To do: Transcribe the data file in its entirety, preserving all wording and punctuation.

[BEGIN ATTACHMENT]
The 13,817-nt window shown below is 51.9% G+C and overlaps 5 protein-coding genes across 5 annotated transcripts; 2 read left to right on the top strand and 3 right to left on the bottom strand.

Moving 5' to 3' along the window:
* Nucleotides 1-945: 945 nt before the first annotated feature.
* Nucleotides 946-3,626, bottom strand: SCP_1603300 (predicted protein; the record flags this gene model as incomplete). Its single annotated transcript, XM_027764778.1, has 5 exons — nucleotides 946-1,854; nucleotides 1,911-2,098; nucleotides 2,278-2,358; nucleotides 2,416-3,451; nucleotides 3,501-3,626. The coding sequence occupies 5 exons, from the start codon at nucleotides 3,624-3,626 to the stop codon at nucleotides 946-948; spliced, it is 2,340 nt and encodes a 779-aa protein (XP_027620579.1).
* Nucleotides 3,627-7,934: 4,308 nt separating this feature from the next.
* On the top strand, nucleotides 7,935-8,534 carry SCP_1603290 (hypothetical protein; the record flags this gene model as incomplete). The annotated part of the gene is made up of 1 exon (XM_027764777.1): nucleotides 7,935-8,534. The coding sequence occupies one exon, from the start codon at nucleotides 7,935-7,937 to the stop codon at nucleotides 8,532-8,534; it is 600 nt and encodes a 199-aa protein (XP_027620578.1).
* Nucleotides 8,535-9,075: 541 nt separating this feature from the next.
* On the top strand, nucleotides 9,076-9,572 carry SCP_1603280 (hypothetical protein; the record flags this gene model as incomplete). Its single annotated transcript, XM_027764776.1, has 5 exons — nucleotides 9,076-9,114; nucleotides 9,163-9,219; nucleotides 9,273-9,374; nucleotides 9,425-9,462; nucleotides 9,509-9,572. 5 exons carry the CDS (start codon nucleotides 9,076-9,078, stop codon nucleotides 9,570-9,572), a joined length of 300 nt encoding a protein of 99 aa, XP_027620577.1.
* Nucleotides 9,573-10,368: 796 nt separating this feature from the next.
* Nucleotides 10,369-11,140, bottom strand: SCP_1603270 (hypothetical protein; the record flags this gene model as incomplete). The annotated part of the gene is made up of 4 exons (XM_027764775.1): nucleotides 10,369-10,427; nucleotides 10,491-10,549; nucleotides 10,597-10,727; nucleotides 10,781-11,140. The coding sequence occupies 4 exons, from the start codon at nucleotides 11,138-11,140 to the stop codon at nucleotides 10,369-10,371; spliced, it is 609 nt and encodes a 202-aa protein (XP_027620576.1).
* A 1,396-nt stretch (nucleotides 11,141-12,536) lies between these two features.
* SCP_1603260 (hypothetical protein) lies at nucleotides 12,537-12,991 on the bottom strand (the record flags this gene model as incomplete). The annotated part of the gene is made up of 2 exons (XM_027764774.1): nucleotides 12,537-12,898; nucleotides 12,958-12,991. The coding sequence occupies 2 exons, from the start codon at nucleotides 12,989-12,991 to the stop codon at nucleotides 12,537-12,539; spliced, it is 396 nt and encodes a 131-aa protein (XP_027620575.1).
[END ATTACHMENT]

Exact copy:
The 13,817-nt window shown below is 51.9% G+C and overlaps 5 protein-coding genes across 5 annotated transcripts; 2 read left to right on the top strand and 3 right to left on the bottom strand.

Moving 5' to 3' along the window:
* Nucleotides 1-945: 945 nt before the first annotated feature.
* Nucleotides 946-3,626, bottom strand: SCP_1603300 (predicted protein; the record flags this gene model as incomplete). Its single annotated transcript, XM_027764778.1, has 5 exons — nucleotides 946-1,854; nucleotides 1,911-2,098; nucleotides 2,278-2,358; nucleotides 2,416-3,451; nucleotides 3,501-3,626. The coding sequence occupies 5 exons, from the start codon at nucleotides 3,624-3,626 to the stop codon at nucleotides 946-948; spliced, it is 2,340 nt and encodes a 779-aa protein (XP_027620579.1).
* Nucleotides 3,627-7,934: 4,308 nt separating this feature from the next.
* On the top strand, nucleotides 7,935-8,534 carry SCP_1603290 (hypothetical protein; the record flags this gene model as incomplete). The annotated part of the gene is made up of 1 exon (XM_027764777.1): nucleotides 7,935-8,534. The coding sequence occupies one exon, from the start codon at nucleotides 7,935-7,937 to the stop codon at nucleotides 8,532-8,534; it is 600 nt and encodes a 199-aa protein (XP_027620578.1).
* Nucleotides 8,535-9,075: 541 nt separating this feature from the next.
* On the top strand, nucleotides 9,076-9,572 carry SCP_1603280 (hypothetical protein; the record flags this gene model as incomplete). Its single annotated transcript, XM_027764776.1, has 5 exons — nucleotides 9,076-9,114; nucleotides 9,163-9,219; nucleotides 9,273-9,374; nucleotides 9,425-9,462; nucleotides 9,509-9,572. 5 exons carry the CDS (start codon nucleotides 9,076-9,078, stop codon nucleotides 9,570-9,572), a joined length of 300 nt encoding a protein of 99 aa, XP_027620577.1.
* Nucleotides 9,573-10,368: 796 nt separating this feature from the next.
* Nucleotides 10,369-11,140, bottom strand: SCP_1603270 (hypothetical protein; the record flags this gene model as incomplete). The annotated part of the gene is made up of 4 exons (XM_027764775.1): nucleotides 10,369-10,427; nucleotides 10,491-10,549; nucleotides 10,597-10,727; nucleotides 10,781-11,140. The coding sequence occupies 4 exons, from the start codon at nucleotides 11,138-11,140 to the stop codon at nucleotides 10,369-10,371; spliced, it is 609 nt and encodes a 202-aa protein (XP_027620576.1).
* A 1,396-nt stretch (nucleotides 11,141-12,536) lies between these two features.
* SCP_1603260 (hypothetical protein) lies at nucleotides 12,537-12,991 on the bottom strand (the record flags this gene model as incomplete). The annotated part of the gene is made up of 2 exons (XM_027764774.1): nucleotides 12,537-12,898; nucleotides 12,958-12,991. The coding sequence occupies 2 exons, from the start codon at nucleotides 12,989-12,991 to the stop codon at nucleotides 12,537-12,539; spliced, it is 396 nt and encodes a 131-aa protein (XP_027620575.1).